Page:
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2-05-2009 @ 3:31AM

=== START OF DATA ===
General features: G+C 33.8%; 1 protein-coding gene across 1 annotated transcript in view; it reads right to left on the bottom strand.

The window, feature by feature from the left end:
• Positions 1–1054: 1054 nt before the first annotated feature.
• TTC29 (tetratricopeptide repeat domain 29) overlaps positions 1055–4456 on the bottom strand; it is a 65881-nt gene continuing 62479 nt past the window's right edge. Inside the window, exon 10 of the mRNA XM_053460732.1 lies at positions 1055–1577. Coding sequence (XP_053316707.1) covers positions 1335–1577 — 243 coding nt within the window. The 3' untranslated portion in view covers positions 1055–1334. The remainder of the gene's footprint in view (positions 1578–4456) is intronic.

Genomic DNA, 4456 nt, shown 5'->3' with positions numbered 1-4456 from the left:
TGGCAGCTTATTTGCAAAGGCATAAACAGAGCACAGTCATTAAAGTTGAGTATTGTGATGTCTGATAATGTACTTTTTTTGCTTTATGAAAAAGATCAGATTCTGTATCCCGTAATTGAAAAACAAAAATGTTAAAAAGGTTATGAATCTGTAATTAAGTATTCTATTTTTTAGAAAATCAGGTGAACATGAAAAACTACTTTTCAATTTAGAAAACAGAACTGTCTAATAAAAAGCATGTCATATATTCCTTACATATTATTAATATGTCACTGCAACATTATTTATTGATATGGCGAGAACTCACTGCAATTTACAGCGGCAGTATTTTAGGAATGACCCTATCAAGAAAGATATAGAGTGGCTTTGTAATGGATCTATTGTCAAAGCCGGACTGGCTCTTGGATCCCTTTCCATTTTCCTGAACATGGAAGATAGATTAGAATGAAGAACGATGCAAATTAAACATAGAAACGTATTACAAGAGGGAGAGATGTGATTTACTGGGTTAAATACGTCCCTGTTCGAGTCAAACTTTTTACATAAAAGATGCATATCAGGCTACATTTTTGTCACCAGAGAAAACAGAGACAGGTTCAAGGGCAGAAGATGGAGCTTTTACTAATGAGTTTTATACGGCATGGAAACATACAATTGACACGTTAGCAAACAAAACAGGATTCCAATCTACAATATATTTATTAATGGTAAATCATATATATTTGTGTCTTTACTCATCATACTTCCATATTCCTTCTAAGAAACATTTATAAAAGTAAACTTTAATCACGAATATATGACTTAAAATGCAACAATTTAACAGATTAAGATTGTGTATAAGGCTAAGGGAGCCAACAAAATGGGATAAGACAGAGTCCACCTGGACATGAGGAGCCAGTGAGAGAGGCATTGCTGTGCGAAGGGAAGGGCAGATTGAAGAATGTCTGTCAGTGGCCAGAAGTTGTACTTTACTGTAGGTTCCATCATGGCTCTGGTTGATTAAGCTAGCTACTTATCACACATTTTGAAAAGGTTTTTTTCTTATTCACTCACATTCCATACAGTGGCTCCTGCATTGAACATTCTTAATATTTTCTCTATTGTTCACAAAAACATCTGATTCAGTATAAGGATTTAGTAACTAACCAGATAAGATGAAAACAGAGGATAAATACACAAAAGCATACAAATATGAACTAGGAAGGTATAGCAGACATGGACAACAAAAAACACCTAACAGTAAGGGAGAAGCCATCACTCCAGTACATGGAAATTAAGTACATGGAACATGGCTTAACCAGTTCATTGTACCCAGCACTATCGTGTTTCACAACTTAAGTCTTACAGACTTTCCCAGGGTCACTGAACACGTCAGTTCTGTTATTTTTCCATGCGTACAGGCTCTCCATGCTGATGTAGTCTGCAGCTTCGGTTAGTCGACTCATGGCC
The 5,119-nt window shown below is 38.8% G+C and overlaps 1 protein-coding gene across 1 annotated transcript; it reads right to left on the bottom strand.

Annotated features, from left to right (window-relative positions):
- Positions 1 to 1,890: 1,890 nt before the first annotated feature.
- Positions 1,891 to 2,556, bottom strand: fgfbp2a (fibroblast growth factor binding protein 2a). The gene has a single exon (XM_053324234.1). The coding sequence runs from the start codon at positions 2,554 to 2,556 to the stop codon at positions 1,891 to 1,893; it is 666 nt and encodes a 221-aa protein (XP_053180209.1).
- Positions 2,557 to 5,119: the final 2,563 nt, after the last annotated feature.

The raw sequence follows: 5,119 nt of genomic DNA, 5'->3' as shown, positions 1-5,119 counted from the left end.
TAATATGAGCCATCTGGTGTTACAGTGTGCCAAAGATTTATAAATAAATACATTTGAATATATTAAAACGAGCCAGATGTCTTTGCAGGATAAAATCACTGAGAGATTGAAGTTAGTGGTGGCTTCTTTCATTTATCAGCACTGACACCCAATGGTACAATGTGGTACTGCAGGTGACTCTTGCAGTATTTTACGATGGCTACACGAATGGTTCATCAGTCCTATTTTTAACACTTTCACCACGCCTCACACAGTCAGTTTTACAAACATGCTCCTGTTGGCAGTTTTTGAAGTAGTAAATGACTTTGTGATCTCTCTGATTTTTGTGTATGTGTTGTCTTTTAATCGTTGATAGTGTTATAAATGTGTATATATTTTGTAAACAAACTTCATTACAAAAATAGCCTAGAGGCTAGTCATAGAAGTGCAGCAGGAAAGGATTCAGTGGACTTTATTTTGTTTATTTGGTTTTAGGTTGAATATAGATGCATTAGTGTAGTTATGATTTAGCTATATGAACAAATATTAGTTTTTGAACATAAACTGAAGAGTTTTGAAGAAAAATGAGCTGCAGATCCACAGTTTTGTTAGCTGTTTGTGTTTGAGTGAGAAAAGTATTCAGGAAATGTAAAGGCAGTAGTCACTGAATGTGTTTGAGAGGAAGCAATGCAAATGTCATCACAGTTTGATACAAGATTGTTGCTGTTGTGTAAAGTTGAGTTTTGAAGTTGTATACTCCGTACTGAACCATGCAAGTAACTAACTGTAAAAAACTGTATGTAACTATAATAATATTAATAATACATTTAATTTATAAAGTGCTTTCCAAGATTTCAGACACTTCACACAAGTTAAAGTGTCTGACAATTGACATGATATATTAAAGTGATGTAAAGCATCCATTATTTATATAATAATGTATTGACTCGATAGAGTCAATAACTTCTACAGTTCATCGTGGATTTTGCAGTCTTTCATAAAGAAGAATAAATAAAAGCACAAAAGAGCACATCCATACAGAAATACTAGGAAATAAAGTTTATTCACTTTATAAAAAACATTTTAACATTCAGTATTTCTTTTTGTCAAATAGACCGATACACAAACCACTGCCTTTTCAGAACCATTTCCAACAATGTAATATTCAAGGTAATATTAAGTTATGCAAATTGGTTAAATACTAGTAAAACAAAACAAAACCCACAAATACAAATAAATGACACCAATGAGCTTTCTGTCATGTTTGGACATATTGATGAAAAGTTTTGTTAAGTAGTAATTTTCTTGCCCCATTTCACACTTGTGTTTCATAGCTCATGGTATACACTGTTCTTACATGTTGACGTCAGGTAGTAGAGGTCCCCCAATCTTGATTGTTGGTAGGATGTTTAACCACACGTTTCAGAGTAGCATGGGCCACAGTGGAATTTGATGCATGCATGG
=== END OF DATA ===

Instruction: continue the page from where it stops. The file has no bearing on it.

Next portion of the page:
This case and subsequent hysterics spawned by it are neither new nor exciting.First, software companies have always had contractual remedies available to them for violations of ToS's and EULA's. Of course, this did not help Blizzard in this specific case because the makers/distributors of Glider were not contractually bound by such agreements. However, such remedies have ALWAYS been and REMAIN today available to Blizzard for use against those who are bound by such agreements (the actual WOW players running the Glider program). Blizzard will not enforce these contractual rights against individual WOW players, however, because recovery from a single WOW user is unlikely to even cover the cost of Blizzard's legal fees...much less any actual damages. Furthermore, such actions against its player-base, while within the bounds of the law, would be business suicide. This is an example of the old adage: Just because it legally possible doesn't make it right.Second, the premise that a ToS violation gives rise to a copyright violation via the software's code being copied to the computer's RAM (a necessary step for the software to function) was put into play over 15 years ago. Yes, the world has undergone significant changes in the last 15 years; however, it has not ended. Thus, this adaptation of copyright law to the computer age has neither doomed personal freedom nor computer technology and advancement.In case you were wondering, curious, or desperately in need of doing some actual research on the law in this area (as most replying to this thread are); start here: [b]MAI Systems Corp. v. Peak Computer, Inc.[/b] 991 F 2d. 511 (9th Cir. 1993).
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